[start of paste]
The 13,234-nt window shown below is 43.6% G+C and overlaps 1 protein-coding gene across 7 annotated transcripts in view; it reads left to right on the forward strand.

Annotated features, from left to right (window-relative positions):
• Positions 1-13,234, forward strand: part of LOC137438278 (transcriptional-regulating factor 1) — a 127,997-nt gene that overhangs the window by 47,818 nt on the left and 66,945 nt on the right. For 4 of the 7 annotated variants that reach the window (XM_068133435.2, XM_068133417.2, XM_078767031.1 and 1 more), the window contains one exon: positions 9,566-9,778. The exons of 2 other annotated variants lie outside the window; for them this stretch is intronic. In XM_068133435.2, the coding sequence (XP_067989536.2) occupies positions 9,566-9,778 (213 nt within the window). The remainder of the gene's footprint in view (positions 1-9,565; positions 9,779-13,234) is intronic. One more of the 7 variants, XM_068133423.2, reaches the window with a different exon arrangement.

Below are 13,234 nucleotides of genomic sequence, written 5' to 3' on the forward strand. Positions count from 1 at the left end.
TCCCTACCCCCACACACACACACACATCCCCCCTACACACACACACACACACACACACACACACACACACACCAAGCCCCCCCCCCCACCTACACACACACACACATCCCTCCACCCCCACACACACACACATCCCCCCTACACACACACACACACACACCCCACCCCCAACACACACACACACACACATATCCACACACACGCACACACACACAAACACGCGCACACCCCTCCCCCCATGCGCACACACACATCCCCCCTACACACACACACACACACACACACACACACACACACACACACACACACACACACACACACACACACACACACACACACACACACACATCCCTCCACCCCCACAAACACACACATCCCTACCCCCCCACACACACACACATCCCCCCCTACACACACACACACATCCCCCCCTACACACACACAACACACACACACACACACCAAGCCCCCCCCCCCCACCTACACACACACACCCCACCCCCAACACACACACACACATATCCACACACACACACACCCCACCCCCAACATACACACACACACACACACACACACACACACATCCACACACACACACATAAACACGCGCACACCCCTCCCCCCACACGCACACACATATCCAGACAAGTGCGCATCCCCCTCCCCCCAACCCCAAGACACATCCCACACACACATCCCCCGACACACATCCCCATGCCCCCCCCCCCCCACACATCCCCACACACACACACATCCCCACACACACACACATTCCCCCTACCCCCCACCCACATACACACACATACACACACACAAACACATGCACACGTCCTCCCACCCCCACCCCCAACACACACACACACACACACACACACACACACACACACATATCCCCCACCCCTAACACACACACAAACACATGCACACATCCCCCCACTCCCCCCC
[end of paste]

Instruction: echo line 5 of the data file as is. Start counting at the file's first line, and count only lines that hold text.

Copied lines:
TCCCTACCCCCACACACACACACACATCCCCCCTACACACACACACACACACACACACACACACACACACACCAAGCCCCCCCCCCCACCTACACACACACACACATCCCTCCACCCCCACACACACACACATCCCCCCTACACACACACACACACACACCCCACCCCCAACACACACACACACACACATATCCACACACACGCACACACACACAAACACGCGCACACCCCTCCCCCCATGCGCACACACACATCCCCCCTACACACACACACACACACACACACACACACACACACACACACACACACACACACACACACACACACACACACACACACACACACACATCCCTCCACCCCCACAAACACACACATCCCTACCCCCCCACACACACACACATCCCCCCCTACACACACACACACATCCCCCCCTACACACACACAACACACACACACACACACCAAGCCCCCCCCCCCCACCTACACACACACACCCCACCCCCAACACACACACACACATATCCACACACACACACACCCCACCCCCAACATACACACACACACACACACACACACACACACATCCACACACACACACATAAACACGCGCACACCCCTCCCCCCACACGCACACACATATCCAGACAAGTGCGCATCCCCCTCCCCCCAACCCCAAGACACATCCCACACACACATCCCCCGACACACATCCCCATGCCCCCCCCCCCCCACACATCCCCACACACACACACATCCCCACACACACACACATTCCCCCTACCCCCCACCCACATACACACACATACACACACACAAACACATGCACACGTCCTCCCACCCCCACCCCCAACACACACACACACACACACACACACACACACACACACATATCCCCCACCCCTAACACACACACAAACACATGCACACATCCCCCCACTCCCCCCC